Water sport is, in its broadest sense, all kinds of recreation in, or on, a body of water, typically at a beach.
In some countries the shoreline is regarded as public, even when landowners normally can restrict entry to their lands. In the Nordic countries, the right of access generally gives access to the shore, except by people's homes and cottages. But there are also countries where swimming is restricted to organized beaches.
Swimming and diving
Boating and surfing
There are several precautions for everyone approaching open water, whether for a casual dip, or a long-distance swim.
- Respect laws and customs for clothing. Each country has its own acceptable level of nudity; naturism is, in the typical case, an exception.
- Respect wildlife.
- Don't litter. Ideally, leave no trace.
Depending on the area, there may be several dangers involved in swimming and other activities by the beach, such as tides, currents, wildlife and seabed features, some not obvious. Unless at an organized beach, you should seek local advice.
- At ocean beaches there are often currents that can take a swimmer out to sea, caused by tides or waves (even in still weather). Areas within a mile of straights have pronounced rip currents, and may have drop-offs due to constantly changing topography.
- Fishing nets, submerged trees and other obstacles.
- Quicksand and other seabed features.
- Jellyfish, sharks and other wildlife
- Tsunamis and storms
Also remember that if somebody is going to drown because of fatigue, inhaled water or a heart attack, he or she will not have any opportunity to scream, but will just disappear – contrary to what you see on TV. Keep a close look at least on children. Swimming in pairs is a good way to make sure everybody is being watched by somebody at all times.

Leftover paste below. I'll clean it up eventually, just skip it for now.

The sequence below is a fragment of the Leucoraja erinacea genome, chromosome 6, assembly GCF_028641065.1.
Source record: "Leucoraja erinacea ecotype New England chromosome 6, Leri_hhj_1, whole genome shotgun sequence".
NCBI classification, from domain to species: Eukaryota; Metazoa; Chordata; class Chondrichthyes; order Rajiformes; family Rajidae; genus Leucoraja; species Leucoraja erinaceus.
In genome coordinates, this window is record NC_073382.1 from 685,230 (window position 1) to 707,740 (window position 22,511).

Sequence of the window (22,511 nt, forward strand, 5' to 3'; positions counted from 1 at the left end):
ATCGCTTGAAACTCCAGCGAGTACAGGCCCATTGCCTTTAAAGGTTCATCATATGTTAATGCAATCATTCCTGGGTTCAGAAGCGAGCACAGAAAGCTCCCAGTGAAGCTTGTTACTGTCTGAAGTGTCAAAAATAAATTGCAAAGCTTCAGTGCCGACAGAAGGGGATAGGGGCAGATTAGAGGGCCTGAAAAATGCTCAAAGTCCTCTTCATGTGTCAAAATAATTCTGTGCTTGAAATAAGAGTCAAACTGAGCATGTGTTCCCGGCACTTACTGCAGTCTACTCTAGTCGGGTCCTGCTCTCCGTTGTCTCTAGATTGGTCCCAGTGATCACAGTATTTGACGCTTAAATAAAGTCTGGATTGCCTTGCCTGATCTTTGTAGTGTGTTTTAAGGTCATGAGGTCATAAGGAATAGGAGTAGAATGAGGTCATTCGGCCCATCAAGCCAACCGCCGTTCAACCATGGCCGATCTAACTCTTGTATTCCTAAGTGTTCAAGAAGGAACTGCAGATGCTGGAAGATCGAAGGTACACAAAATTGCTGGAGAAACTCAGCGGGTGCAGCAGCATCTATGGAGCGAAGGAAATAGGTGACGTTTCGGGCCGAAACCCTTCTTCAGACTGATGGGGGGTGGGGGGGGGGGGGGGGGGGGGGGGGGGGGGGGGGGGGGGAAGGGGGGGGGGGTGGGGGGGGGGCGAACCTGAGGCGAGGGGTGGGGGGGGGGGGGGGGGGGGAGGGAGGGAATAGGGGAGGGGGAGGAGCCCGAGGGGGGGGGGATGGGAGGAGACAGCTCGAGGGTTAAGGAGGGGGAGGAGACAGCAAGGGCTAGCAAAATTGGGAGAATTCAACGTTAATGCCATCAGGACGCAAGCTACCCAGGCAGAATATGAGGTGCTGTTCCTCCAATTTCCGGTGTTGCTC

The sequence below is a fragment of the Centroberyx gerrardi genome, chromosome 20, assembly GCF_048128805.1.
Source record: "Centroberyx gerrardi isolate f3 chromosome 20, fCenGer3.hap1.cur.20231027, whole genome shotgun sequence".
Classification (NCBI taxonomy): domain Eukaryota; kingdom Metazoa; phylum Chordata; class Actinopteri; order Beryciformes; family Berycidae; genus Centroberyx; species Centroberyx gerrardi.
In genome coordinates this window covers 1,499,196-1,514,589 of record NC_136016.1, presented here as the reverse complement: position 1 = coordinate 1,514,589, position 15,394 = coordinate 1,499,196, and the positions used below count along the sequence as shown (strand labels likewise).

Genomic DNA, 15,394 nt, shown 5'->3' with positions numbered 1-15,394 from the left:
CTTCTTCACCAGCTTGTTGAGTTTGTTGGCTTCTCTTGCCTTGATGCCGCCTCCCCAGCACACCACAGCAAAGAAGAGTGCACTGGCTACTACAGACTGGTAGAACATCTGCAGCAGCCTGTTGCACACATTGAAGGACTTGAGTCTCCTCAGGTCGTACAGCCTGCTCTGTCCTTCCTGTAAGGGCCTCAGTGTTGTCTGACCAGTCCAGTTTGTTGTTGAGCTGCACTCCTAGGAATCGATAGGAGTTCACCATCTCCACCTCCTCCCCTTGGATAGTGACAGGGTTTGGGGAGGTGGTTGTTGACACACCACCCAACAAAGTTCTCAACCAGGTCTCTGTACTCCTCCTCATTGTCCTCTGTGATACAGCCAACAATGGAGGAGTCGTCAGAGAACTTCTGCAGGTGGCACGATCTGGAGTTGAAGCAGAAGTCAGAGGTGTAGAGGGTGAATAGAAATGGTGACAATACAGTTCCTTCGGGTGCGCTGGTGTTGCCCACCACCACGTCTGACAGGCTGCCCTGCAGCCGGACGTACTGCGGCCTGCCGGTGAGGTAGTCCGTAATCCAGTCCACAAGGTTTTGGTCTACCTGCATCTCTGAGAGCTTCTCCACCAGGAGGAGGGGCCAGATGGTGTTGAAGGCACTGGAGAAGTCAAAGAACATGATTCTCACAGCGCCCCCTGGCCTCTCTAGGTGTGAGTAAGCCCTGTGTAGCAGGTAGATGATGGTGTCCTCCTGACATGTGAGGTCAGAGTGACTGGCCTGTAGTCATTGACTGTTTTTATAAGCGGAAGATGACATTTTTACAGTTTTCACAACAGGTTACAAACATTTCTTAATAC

The warnings on some floating devices, that they may only be used under supervision, are not exaggerated: e.g. swim tubes can turn upside down, creating a very dangerous situation, or take a child to deep water where the child may slip out of it. Proper lifebuoys are differently constructed.
Rip-currents are returns flow from waves breaking off the beach, often at a reef or similar. Due to the underwater topology the return flow is concentrated at a few deeper sections, and a fast current to deep water may form there. Most deaths happen as result of fatigue trying to swim back against the current, which may be impossible. Instead either swim in parallel to the shore, i.e. perpendicular to the current, or just wait it out (calling for help), as it looses its force outside the surf zone. As soon as you get out of the current, swimming back is no more difficult than normally. Try aiming somewhere where you are not caught again or, depending on your skills and on whether you have been noticed, you might want to wait for rescue.
If somebody disappears, watch the point of disappearance closely while calling for help. If others can help, it is better that you direct the help to the right location than that also you loose it by getting distracted.
Unless you have rescue training or are rescuing a small child, always have some device between you and the victim; a person scared of drowning can drag you into the deep. Have a look for possible aids already when arriving: lifebuoys, oars, poles, surfboards etc.